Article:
Biodistribution for cell and gene therapy


Biodistribution in cell and gene therapies and ATMPs requires optimized extraction protocols tailored for each test item. The extraction properties of short oligos like siRNA, miRNA, and ASO, as well as modified oligos, low-abundant targets, and capsid-enclosed targets such as AAVs and ADs, need a thorough evaluation. The downstream RT-PCR and quantitative PCR must also be optimized to detect these test items within set performance criteria, meeting regulatory requirements. For comparing different constructs, these methods must perform equally well across all items.

Biodistribution studies for cell and gene therapy products play a crucial role in understanding the delivery of the drug in on- and off-target tissues and is a safety requirement by the FDA and EMA.

Bioanalysis aims to understand the distribution of therapeutic genetic material, assess the tissue specificity of the vector, and establish correlations with the levels of transgene mRNA and protein (the therapeutic product) in both target and non-target tissues.

Clinical biodistribution studies aim to determine drug exposure and persistence in target tissues and their correlation with efficacy and safety. Blood or serum samples are typically collected as surrogate measurements, as obtaining biopsies can be demanding.

In the initial preclinical stages, developers assess biodistribution to refine the vector’s tissue specificity as part of lead candidate selection. Information on expected target nucleic acid levels is valuable for subsequent assay validation. In preclinical trials, the FDA and EMA require biodistribution studies to determine dose ranges and establish the clinical dose for first-in-human trials (FIH). Initially, non-regulatory biodistribution studies are conducted to gather information about expected transgene levels in both target and non-target organs and biofluids. These insights simplify the transfer of methods to full validation approaches.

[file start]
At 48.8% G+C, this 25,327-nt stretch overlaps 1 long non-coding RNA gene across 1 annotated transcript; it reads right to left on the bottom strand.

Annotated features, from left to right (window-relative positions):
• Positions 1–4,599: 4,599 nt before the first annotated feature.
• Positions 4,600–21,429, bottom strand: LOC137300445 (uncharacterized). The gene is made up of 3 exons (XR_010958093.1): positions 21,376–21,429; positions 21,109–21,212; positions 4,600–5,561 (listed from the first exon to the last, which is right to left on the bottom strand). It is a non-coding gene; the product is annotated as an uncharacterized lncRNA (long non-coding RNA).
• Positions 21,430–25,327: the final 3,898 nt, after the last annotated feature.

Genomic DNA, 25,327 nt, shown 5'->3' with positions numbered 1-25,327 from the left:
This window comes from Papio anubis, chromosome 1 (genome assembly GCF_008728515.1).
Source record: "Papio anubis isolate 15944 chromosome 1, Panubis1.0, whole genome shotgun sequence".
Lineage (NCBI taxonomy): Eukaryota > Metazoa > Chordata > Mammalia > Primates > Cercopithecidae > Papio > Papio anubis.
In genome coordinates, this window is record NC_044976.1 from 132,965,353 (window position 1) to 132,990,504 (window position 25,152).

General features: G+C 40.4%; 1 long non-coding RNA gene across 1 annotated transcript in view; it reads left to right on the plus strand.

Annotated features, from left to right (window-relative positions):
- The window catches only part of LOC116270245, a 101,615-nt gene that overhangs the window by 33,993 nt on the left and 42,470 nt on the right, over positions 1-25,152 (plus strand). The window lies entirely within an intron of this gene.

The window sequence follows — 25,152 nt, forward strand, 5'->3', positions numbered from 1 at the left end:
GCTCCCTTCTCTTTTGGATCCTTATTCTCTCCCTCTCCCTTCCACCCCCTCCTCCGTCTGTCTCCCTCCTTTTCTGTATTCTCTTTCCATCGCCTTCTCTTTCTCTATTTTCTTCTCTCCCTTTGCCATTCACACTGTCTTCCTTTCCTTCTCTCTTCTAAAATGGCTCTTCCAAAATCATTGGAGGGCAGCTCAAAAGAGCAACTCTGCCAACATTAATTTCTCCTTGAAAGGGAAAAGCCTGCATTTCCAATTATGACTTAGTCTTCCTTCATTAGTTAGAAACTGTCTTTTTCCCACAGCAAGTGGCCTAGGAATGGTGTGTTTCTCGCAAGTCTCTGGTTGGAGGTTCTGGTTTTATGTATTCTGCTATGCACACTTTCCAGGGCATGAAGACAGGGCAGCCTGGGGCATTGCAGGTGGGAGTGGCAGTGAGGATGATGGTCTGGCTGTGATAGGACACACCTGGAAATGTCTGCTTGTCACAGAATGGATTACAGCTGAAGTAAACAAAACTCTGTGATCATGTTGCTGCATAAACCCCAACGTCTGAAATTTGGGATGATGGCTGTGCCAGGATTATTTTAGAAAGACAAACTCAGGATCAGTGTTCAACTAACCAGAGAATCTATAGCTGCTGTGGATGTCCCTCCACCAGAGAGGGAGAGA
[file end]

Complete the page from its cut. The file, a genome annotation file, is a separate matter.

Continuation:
The biodistribution of in vivo expressed mRNA provides insights into the tissue specificity of regulatory elements and potential off-target expression. This correlation between the administered dose and the therapeutic product in target and non-target tissues provides data for determining a safe and effective clinical dose.

Biodistribution assessments are essential to investigational and final drug or biological approval applications submitted to regulatory agencies such as the U.S. Food and Drug Administration (FDA) and the European Medicines Agency (EMA). They are critical in determining the clinical dose for initial human trials.

Biodistributon at TATAA

We optimize the extraction methods for your chosen tissues or biofluids to effectively extract

  • Modified oligonucleotides
  • Short targets such as siRNA and miRNA
  • Low abundance targets
  • GC-rich sequences
  • Sequences with secondary structures

Our optimized methods apply to various sample types, including

  • Biofluids
  • Tissues with varying lipid content, enzyme-rich tissues, tissues with low cellular content, and tissues with high fibrous or connective tissue content
  • Matrices rich in PCR inhibitory agents such as salts, mucins, urea, or fat

Assay design

Our primers and probes are designed to quantify the target without detecting endogenous genes or transcripts. Whenever possible, at least one of the primers targets non-natural sequences, such as vector backbones, non-natural exon junctions, promoter regions, endogenous genes, or codon-optimized sequences.

To maintain the highest standards of accuracy, we include RNA spikes to check for matrix interference during the RT step and DNA spikes to monitor interference in qPCR/dPCR analysis.

We optimize our assays to ensure that all constructs are quantified equally when comparing different constructs, whether they vary in modifications, lengths, or other factors.

Assay validation

Each assay is validated according to regulatory requirements, which include a comprehensive description of performance parameters such as sensitivity and reproducibility.

Validation is performed on blank samples (untreated tissues/biofluids) and, if possible, partly on surrogate matrices that resemble real matrices. Even with good surrogates, blank samples are essential for validation.

Whether GLP is required or not, as a GLP-accredited laboratory, we conduct assays in a GLP-like manner. This means we handle samples using the same processes, control the work environment according to GLP standards (including instrument service programs, temperature control, staff training, IT security, and more), and ensure that sample handling is time-stamped to maintain the integrity of both the samples and the data.





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